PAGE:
2019 West Virginia Legislative Highlights: Health Care
by Jill Cranston Rice (formerly Bentz), Raymond L. Harrell, Jr.
Published: June, 2019
Submission: June, 2019
Dinsmore’s Government Relations team was involved in several significant legislative initiatives affecting the health care sector during the 2019 regular session of the West Virginia legislature. Most notably, Dinsmore was involved in the passage of HB 2010, relating to foster care. HB 2010 transitions West Virginia children in foster care into managed care by vesting authority with the secretary of the Department of Health and Human Resources to transition to a capitated Medicaid program for all children placed in foster care and classified as a foster child. The bill requires the secretary to utilize a managed care model, which is statewide, fully integrated, and risk-based; integrates Medicaid-reimbursed eligible services; and aligns incentives to ensure the appropriate care is delivered in the most appropriate place and time. The use of a managed care organization provides a single point of accountability for families by vesting the responsibility with an organization that has expertise, experience, and organization to maximize comprehensive care for foster care children. After successfully progressing through an unprecedented five committee references, including one public hearing on the floor of the house of delegates, HB 2010 passed both houses of the legislature and was signed into law by Gov. Jim Justice on March 26, 2019.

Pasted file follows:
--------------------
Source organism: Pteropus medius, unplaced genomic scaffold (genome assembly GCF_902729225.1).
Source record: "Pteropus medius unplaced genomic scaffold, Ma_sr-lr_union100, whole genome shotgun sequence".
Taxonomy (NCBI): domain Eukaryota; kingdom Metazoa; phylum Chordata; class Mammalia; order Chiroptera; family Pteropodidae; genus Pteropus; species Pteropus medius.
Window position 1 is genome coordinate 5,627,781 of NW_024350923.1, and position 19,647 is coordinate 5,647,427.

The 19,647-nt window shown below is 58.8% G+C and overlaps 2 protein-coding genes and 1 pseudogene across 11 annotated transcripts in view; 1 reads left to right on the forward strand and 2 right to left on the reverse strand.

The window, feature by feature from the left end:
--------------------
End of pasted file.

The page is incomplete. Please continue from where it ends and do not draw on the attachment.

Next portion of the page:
Other notable legislation was HB 2405, relating to the taxation of managed care organizations. HB 2405 imposes a tiered tax on MCOs that complies with applicable federal law in a manner that will permit the maximization of federal matching dollars for use in the state Medicaid program. The tax will expire in three years and will result in an estimated $220 million in additional revenue through federal matching funds. HB 2405 passed both houses of the legislature and was signed into law by Gov. Justice on March 9, 2019.
Dinsmore’s lobbyists also worked with stakeholders on the passage of a compromise version of HB 2351, relating to prior authorizations. The purpose of the bill is to allow health insurers to accept electronic prior authorization requests and respond to these requests through electronic means by July 1, 2020. HB 2351 also establishes certain deadlines by which insurers must respond to prior authorization requests. The bill passed both houses of the legislature and was signed into law by Gov. Justice on March 1, 2019.
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